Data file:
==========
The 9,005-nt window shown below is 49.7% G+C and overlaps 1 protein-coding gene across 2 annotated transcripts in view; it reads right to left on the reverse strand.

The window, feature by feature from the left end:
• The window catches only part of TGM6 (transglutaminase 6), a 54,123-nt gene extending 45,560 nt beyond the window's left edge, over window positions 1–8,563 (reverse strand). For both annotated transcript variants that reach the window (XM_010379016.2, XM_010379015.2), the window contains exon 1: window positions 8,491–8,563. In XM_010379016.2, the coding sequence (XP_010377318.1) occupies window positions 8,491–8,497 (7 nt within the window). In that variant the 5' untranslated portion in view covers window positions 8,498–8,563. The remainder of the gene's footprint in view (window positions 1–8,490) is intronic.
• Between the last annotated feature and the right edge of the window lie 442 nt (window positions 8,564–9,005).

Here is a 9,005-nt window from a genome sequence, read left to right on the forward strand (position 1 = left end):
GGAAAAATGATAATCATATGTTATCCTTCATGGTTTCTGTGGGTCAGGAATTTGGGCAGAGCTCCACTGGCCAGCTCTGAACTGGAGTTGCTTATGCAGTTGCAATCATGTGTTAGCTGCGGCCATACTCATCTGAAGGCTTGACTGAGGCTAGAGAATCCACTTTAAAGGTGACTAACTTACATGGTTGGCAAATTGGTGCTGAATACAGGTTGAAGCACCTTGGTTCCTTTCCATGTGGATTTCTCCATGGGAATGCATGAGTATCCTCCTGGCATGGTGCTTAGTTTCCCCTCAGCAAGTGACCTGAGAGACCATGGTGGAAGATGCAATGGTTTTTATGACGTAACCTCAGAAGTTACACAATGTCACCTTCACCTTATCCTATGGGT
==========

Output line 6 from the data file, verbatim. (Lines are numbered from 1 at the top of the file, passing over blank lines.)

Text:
GGAAAAATGATAATCATATGTTATCCTTCATGGTTTCTGTGGGTCAGGAATTTGGGCAGAGCTCCACTGGCCAGCTCTGAACTGGAGTTGCTTATGCAGTTGCAATCATGTGTTAGCTGCGGCCATACTCATCTGAAGGCTTGACTGAGGCTAGAGAATCCACTTTAAAGGTGACTAACTTACATGGTTGGCAAATTGGTGCTGAATACAGGTTGAAGCACCTTGGTTCCTTTCCATGTGGATTTCTCCATGGGAATGCATGAGTATCCTCCTGGCATGGTGCTTAGTTTCCCCTCAGCAAGTGACCTGAGAGACCATGGTGGAAGATGCAATGGTTTTTATGACGTAACCTCAGAAGTTACACAATGTCACCTTCACCTTATCCTATGGGT